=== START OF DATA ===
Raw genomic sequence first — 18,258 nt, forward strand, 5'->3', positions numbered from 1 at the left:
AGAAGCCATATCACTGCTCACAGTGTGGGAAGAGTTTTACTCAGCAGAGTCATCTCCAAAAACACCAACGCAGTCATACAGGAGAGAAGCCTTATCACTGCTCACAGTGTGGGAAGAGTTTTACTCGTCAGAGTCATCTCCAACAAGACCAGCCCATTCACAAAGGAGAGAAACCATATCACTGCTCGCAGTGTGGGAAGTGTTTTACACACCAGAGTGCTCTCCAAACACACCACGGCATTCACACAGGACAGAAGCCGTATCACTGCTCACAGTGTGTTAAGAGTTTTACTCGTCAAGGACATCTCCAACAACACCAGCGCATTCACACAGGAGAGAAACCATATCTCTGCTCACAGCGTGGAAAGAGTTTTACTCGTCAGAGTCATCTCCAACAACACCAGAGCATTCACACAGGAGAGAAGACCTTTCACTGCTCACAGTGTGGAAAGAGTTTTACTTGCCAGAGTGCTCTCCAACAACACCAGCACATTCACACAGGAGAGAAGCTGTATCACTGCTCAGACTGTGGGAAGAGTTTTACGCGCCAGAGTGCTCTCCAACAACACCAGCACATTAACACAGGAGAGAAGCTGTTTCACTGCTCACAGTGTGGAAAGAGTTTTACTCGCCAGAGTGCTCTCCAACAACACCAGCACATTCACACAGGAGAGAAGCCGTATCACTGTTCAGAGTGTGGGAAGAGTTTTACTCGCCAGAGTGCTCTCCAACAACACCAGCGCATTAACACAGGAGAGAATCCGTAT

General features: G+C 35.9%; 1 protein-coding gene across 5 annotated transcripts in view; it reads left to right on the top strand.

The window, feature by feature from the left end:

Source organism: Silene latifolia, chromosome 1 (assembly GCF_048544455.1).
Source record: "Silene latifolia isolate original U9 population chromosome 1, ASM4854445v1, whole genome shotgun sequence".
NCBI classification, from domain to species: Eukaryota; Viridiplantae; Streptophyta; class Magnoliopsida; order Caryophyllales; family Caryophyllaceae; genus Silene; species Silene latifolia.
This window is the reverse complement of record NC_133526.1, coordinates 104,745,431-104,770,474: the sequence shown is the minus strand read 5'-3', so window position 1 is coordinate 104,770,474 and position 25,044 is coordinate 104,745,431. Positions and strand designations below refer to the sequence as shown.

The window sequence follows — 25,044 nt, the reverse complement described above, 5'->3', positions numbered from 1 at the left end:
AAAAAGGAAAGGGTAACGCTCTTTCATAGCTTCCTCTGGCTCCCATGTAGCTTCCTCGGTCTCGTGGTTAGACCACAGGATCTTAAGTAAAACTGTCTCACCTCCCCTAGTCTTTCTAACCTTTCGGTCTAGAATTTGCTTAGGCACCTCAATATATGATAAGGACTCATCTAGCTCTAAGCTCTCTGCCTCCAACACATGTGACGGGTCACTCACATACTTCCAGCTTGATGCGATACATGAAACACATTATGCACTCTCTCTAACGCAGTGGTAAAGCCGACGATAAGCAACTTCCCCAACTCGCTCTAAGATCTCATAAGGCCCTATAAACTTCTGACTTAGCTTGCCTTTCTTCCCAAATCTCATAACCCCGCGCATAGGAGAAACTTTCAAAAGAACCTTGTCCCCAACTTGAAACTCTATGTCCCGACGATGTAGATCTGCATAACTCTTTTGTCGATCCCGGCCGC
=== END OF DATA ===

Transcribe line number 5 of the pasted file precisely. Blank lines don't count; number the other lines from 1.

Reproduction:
Source organism: Silene latifolia, chromosome 1 (assembly GCF_048544455.1).